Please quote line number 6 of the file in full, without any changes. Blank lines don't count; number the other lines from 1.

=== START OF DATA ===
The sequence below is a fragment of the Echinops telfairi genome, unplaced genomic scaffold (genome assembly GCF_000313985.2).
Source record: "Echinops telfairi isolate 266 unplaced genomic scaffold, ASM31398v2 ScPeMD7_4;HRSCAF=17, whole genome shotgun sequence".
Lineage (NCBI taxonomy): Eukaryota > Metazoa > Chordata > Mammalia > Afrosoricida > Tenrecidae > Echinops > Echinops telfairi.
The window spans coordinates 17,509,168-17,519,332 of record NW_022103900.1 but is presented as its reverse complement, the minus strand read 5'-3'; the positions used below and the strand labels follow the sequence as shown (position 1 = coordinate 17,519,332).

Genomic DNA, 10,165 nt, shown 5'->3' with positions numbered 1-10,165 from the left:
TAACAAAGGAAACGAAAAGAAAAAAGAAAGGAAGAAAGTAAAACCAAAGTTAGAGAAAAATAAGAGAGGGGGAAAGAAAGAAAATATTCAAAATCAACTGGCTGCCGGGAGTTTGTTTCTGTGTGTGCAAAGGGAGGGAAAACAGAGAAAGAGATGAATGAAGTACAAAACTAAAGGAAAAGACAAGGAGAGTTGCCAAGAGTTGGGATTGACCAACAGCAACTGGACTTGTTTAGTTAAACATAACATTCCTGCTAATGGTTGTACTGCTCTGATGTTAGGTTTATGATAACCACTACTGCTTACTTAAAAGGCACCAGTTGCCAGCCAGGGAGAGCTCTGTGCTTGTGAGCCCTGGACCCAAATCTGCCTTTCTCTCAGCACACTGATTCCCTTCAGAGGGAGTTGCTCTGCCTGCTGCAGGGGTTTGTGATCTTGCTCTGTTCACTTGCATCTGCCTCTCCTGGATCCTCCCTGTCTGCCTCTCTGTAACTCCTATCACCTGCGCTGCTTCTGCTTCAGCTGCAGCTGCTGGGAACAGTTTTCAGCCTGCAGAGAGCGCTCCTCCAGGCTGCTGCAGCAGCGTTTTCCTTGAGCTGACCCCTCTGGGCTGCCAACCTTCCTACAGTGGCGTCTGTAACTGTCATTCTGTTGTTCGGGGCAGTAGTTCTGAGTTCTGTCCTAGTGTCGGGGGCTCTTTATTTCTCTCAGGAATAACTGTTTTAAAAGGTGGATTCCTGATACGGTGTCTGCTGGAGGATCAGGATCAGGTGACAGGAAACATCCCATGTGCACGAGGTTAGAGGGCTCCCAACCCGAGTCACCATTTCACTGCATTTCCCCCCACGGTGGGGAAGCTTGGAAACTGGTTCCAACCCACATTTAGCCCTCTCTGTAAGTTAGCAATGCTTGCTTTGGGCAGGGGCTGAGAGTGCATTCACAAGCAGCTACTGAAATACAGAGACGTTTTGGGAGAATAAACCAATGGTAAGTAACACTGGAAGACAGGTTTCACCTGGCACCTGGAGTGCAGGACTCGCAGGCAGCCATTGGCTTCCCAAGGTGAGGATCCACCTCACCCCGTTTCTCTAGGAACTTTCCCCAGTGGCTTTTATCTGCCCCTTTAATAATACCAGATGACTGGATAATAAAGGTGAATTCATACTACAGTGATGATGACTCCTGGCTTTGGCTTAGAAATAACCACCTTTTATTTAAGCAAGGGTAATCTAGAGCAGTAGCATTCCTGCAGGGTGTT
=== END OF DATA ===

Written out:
TAACAAAGGAAACGAAAAGAAAAAAGAAAGGAAGAAAGTAAAACCAAAGTTAGAGAAAAATAAGAGAGGGGGAAAGAAAGAAAATATTCAAAATCAACTGGCTGCCGGGAGTTTGTTTCTGTGTGTGCAAAGGGAGGGAAAACAGAGAAAGAGATGAATGAAGTACAAAACTAAAGGAAAAGACAAGGAGAGTTGCCAAGAGTTGGGATTGACCAACAGCAACTGGACTTGTTTAGTTAAACATAACATTCCTGCTAATGGTTGTACTGCTCTGATGTTAGGTTTATGATAACCACTACTGCTTACTTAAAAGGCACCAGTTGCCAGCCAGGGAGAGCTCTGTGCTTGTGAGCCCTGGACCCAAATCTGCCTTTCTCTCAGCACACTGATTCCCTTCAGAGGGAGTTGCTCTGCCTGCTGCAGGGGTTTGTGATCTTGCTCTGTTCACTTGCATCTGCCTCTCCTGGATCCTCCCTGTCTGCCTCTCTGTAACTCCTATCACCTGCGCTGCTTCTGCTTCAGCTGCAGCTGCTGGGAACAGTTTTCAGCCTGCAGAGAGCGCTCCTCCAGGCTGCTGCAGCAGCGTTTTCCTTGAGCTGACCCCTCTGGGCTGCCAACCTTCCTACAGTGGCGTCTGTAACTGTCATTCTGTTGTTCGGGGCAGTAGTTCTGAGTTCTGTCCTAGTGTCGGGGGCTCTTTATTTCTCTCAGGAATAACTGTTTTAAAAGGTGGATTCCTGATACGGTGTCTGCTGGAGGATCAGGATCAGGTGACAGGAAACATCCCATGTGCACGAGGTTAGAGGGCTCCCAACCCGAGTCACCATTTCACTGCATTTCCCCCCACGGTGGGGAAGCTTGGAAACTGGTTCCAACCCACATTTAGCCCTCTCTGTAAGTTAGCAATGCTTGCTTTGGGCAGGGGCTGAGAGTGCATTCACAAGCAGCTACTGAAATACAGAGACGTTTTGGGAGAATAAACCAATGGTAAGTAACACTGGAAGACAGGTTTCACCTGGCACCTGGAGTGCAGGACTCGCAGGCAGCCATTGGCTTCCCAAGGTGAGGATCCACCTCACCCCGTTTCTCTAGGAACTTTCCCCAGTGGCTTTTATCTGCCCCTTTAATAATACCAGATGACTGGATAATAAAGGTGAATTCATACTACAGTGATGATGACTCCTGGCTTTGGCTTAGAAATAACCACCTTTTATTTAAGCAAGGGTAATCTAGAGCAGTAGCATTCCTGCAGGGTGTT